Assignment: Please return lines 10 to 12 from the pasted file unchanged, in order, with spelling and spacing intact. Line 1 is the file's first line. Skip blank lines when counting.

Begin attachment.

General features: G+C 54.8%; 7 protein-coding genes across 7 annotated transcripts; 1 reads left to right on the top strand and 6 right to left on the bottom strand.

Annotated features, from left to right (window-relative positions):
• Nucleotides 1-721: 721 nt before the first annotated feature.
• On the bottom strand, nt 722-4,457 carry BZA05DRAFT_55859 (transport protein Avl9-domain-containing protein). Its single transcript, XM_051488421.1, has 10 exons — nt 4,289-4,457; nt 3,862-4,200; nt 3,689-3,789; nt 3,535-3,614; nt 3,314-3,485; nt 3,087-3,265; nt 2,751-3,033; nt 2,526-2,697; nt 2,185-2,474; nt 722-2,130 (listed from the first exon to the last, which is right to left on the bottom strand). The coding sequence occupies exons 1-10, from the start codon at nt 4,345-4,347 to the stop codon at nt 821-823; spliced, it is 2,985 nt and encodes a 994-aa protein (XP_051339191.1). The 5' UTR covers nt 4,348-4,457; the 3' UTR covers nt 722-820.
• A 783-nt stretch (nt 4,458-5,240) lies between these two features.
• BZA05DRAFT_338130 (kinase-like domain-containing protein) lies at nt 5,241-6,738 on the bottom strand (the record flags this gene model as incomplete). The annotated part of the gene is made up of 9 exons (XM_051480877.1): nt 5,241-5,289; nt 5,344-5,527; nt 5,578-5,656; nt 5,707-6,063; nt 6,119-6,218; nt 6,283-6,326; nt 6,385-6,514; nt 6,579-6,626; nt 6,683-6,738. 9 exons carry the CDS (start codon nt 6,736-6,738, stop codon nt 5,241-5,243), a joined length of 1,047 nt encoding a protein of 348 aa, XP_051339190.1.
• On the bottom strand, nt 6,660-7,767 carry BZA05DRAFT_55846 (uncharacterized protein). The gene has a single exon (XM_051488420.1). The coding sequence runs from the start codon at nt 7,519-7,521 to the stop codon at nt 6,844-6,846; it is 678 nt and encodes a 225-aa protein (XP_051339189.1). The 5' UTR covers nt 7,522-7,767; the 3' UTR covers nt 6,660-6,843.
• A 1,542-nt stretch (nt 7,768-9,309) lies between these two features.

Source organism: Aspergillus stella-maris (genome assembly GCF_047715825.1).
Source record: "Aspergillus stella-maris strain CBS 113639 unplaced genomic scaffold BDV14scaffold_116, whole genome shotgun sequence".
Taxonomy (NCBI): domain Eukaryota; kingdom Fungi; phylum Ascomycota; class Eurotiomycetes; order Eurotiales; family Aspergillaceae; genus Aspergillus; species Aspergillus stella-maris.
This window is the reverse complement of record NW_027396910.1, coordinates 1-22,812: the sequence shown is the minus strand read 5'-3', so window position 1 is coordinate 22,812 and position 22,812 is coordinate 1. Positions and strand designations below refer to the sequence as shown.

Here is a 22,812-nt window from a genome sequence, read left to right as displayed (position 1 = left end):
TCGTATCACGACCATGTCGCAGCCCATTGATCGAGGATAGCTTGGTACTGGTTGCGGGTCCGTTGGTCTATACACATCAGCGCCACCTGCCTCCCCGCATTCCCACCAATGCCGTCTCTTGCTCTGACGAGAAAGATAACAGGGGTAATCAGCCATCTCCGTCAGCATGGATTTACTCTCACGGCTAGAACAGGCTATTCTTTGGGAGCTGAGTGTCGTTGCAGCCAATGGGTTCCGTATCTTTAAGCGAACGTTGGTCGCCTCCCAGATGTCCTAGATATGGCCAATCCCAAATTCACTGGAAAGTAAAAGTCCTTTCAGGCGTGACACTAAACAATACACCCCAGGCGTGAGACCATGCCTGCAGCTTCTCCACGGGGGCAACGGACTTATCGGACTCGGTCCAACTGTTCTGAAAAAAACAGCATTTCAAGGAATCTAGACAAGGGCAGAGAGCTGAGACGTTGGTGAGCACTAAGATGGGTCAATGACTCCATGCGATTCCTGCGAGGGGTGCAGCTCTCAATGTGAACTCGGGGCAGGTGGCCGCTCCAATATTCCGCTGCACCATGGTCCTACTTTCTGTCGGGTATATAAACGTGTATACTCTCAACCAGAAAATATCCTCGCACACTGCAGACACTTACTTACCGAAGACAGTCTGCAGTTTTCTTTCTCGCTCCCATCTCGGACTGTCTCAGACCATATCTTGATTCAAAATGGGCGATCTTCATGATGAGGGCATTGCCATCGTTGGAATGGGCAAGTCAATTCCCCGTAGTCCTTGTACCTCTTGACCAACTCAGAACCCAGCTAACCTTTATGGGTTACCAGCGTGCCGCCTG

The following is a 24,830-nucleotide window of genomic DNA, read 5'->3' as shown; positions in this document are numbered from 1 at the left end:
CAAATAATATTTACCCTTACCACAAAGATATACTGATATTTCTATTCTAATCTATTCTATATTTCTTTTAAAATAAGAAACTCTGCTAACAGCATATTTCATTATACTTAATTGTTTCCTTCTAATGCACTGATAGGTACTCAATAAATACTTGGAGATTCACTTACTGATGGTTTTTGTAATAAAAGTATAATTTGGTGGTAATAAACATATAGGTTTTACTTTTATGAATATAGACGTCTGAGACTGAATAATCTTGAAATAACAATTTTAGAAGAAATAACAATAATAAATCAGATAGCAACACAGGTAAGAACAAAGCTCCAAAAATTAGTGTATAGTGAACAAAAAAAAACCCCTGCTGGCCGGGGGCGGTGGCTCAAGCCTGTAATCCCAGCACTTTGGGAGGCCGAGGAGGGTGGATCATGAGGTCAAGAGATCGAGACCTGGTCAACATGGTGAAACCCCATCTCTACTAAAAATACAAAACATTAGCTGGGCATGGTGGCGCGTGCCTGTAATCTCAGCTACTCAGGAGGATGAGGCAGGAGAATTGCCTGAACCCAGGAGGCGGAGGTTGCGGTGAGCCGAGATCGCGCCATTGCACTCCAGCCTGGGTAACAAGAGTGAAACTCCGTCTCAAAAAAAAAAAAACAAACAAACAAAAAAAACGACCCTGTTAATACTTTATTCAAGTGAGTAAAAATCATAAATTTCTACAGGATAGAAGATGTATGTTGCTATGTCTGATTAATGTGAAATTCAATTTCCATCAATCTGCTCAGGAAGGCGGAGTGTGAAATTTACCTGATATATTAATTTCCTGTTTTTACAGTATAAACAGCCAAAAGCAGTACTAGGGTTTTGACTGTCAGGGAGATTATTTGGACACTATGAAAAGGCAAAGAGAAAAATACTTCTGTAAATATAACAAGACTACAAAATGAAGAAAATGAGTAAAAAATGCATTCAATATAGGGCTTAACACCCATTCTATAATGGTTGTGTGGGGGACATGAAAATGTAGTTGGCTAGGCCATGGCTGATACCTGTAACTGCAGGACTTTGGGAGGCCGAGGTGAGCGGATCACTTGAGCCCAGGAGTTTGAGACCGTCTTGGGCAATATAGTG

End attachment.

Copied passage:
Source record: "Aspergillus stella-maris strain CBS 113639 unplaced genomic scaffold BDV14scaffold_116, whole genome shotgun sequence".
Taxonomy (NCBI): domain Eukaryota; kingdom Fungi; phylum Ascomycota; class Eurotiomycetes; order Eurotiales; family Aspergillaceae; genus Aspergillus; species Aspergillus stella-maris.
This window is the reverse complement of record NW_027396910.1, coordinates 1-22,812: the sequence shown is the minus strand read 5'-3', so window position 1 is coordinate 22,812 and position 22,812 is coordinate 1. Positions and strand designations below refer to the sequence as shown.